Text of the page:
Learning It All Myself

I have finally learned the fallacy of experiencing everything myself. It took a small boy at an airport running his hand across the cyclone fence to bring it to me.

Having run my hand across similar fences and gotten cut on strips of galvanizing, I was urged to tell him this and save him cutting his hand. I did not, because I figured he would have to learn these things himself – like not to stick his tongue on a cold brass knob in freezing weather, or bite into hot apple turnovers or chicken just out of the skillet.

But then I thought – what if each generation had to learn everything from the beginning all over again by themselves? It would be ridiculous. Imagine each generation struggling along without the wheel, penicillin, welfare, rockets, music and arts.

It then occurred to me that there are certain things a person accepts for truth from older generations. These seem to be the things that take a long tine to learn and have a body of knowledge built up around them. In our lifetime it is not feasible to learn much of many fields let alone all in many. Leonardo Di Vince did, but the depth of knowledge in each area of his expertise was not very great.

In real estate – you can spend a lifetime going from sales, to appraising, to finance, to exchanging, to investments, to building and to counseling, to sub-dividing, etc. and never know it all.

Therefore, you need to pick a field that interests you and get to be an expert in it. When you wander into the other areas – consult with experts there. Find out the problem areas in their field and cover for them adequately in two important areas – capital and time.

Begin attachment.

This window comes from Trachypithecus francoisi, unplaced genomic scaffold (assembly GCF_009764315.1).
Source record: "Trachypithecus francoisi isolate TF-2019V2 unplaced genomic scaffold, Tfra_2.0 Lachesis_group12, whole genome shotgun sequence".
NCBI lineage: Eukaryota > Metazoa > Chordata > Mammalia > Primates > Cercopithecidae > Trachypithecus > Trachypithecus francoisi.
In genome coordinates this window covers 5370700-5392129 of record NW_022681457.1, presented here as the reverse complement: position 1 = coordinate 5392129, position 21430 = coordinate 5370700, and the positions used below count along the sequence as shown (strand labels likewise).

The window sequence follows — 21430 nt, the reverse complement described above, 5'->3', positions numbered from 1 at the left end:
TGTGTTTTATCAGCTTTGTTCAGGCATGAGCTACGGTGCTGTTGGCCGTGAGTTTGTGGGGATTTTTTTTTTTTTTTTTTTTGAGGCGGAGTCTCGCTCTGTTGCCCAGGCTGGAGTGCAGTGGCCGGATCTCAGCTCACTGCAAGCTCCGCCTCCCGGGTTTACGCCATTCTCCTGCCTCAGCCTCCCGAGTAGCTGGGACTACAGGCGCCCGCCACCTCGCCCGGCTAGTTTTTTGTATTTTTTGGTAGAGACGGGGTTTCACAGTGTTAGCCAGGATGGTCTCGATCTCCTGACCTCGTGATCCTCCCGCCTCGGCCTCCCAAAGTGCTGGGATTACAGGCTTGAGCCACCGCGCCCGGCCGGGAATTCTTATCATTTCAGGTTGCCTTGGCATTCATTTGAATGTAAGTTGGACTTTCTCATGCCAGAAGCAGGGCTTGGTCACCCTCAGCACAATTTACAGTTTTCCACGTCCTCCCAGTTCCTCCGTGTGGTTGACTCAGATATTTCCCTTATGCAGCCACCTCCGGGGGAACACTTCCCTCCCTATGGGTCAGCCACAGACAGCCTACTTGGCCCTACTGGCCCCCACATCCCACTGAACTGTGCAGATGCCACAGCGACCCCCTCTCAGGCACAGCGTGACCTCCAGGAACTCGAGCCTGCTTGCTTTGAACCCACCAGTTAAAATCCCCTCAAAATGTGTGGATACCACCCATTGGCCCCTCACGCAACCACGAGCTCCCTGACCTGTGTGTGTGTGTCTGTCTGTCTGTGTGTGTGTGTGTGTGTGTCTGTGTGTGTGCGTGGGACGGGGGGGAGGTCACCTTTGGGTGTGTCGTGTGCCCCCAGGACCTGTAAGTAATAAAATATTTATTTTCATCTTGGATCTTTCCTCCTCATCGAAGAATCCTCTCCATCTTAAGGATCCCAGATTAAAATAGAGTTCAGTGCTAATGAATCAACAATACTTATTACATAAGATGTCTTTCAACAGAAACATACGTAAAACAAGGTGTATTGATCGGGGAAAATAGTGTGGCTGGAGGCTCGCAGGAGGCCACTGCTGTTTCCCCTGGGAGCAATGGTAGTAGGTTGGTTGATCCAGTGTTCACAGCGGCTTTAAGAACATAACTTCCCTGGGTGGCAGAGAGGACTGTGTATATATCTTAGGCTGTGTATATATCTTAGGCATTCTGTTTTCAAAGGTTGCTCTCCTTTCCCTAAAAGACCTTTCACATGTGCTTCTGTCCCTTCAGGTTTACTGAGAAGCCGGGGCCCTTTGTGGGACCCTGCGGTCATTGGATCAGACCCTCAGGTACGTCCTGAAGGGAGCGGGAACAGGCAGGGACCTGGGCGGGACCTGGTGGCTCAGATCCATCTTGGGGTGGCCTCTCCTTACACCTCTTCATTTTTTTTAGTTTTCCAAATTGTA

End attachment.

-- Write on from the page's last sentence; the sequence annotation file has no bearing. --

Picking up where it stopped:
Capital: Given enough of it and used property you can overcome many otherwise time consuming problems. Plan a generous cushion for each project. All planned costs have a nasty way of rising before the finish…. figure 25% over careful estimates.

Time: You need so much to devote to productive work and family and relaxation and sports, etc. You will need to plan chunks of time for each project and one of the real problems is not allocating enough of your time.

Now, there is no great body of knowledge built up around these two factors and I have found only one formula to pass on:

Intelligence + experience + feasible project + adequate capital + adequate time = SUCCESS.

But if you don’t want your hand cut on the wire fence – listen to this scared warrior for his hide bears testimony that he found out where the wire cuts.

Editor’s Note: Jim Misko is a former member of the Society and instructor for the Reno Education Foundation. He is a published author, outdoorsman, and one of the most creative investment and exchange brokers in the nation. He resides in Anchorage, Alaska and Palm Springs, California. This article was published in the original Real Estate News Observer and is reprinted with the permission of the author.

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